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Happy Chonksgiving With Foster Puppies

Happy Chonksgiving from all of us! I plan to write some posts soon about what it's like to foster tiny puppies for our local animal shelter and the kinds of supplies you'll need in bulk to survive, if you want to add a similar volunteer gig to your life. But, I'm getting ready to take an extra-long Thanksgiving break (Nov 19-28), so instead please enjoy pix and videos of our latest foster babies that we're calling TATO (like mashed potatoes) and GRAVY. They are just 2 from a litter of 9 puppies born at our shelter. We went for sanity over heroics and offered to foster just 2 of them. #ChonkyPuppies

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Best Advice for Dogs with Skin Issues

I still need to publish a real post about Mr. Stix's full backstory, but this feels more pressing. For nearly 18 months, Mr. Stix's permanent nakey spot (from unknown injuries before he was rescued, including 15 fractures and this big patch of coat missing) has featured several inflamed, peeling areas. Initially I tried to fix it myself at home with things like aloe vera, vaseline, a veterinary ointment called animax that the shelter had give us while we fostered him most of 2019, etc. It's sort of a combination of steroids, antibacterial, and antifungal stuff. I took him to see our main veterinarian in spring 2020, when there was a 2-month wait to get into see a board-certified veterinary dermatologist. It has been quite a journey since then, and it's nowhere near over. Here's my best advice for dogs with skin issues.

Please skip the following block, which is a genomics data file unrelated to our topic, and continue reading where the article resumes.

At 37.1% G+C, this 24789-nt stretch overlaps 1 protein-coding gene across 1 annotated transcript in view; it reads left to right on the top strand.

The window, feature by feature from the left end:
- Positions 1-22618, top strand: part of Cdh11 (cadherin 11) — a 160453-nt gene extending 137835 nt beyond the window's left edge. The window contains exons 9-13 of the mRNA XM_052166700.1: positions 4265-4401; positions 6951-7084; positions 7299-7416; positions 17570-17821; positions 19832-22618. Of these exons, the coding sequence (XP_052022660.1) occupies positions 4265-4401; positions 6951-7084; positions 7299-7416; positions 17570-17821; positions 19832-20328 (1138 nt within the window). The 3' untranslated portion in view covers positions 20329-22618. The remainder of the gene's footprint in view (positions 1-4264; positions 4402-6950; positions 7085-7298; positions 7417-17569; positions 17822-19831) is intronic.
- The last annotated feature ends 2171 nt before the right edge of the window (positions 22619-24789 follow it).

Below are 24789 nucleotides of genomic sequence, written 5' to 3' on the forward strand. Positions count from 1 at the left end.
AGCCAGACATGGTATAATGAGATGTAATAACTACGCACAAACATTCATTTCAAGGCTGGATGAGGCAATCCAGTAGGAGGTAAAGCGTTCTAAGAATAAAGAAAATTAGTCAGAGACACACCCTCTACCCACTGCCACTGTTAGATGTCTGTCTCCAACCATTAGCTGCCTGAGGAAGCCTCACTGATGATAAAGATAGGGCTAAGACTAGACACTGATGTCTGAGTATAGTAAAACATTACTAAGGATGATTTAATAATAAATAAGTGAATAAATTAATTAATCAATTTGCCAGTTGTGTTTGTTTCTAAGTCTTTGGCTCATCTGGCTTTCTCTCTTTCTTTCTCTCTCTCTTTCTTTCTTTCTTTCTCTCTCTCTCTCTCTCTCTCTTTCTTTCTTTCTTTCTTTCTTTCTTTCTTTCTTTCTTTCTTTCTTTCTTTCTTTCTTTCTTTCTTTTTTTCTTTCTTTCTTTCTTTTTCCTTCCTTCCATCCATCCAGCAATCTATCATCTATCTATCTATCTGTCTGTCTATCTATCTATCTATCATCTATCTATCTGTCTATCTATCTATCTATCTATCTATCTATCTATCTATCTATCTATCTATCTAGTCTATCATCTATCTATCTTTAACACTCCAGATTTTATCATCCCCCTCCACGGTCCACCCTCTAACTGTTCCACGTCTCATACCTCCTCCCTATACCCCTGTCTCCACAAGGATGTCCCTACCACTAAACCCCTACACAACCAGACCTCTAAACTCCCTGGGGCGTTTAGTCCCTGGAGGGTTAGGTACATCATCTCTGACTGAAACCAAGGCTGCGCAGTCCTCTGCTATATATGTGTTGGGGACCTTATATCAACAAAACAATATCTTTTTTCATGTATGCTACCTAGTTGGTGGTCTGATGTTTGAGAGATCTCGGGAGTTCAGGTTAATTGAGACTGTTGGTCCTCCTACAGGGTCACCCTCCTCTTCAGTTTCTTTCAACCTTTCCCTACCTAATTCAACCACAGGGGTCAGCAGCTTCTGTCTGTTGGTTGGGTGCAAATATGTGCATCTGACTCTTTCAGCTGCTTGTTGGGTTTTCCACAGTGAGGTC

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How Not to Get Fired as a Veterinary Client

I just finished writing an article about a crisis in veterinary medicine with the mental health and overall wellbeing of veterinarians and their veterinary hospital teams, driven in part by the increased demands for veterinary services and the increased abuse they face from cranky clients. Recently, I've also become aware of more and more people in my circle of dog lovers -- online and otherwise -- getting fired by various veterinary hospitals across the country.

I find it hard to believe that ALL of these folks are being major jerks. Still, it seemed like an urgent need to discuss what's happening, why, and how NOT to get fired as a veterinary client. Here are my best tips + a video explaining (sometimes ranting) about what NOT to do.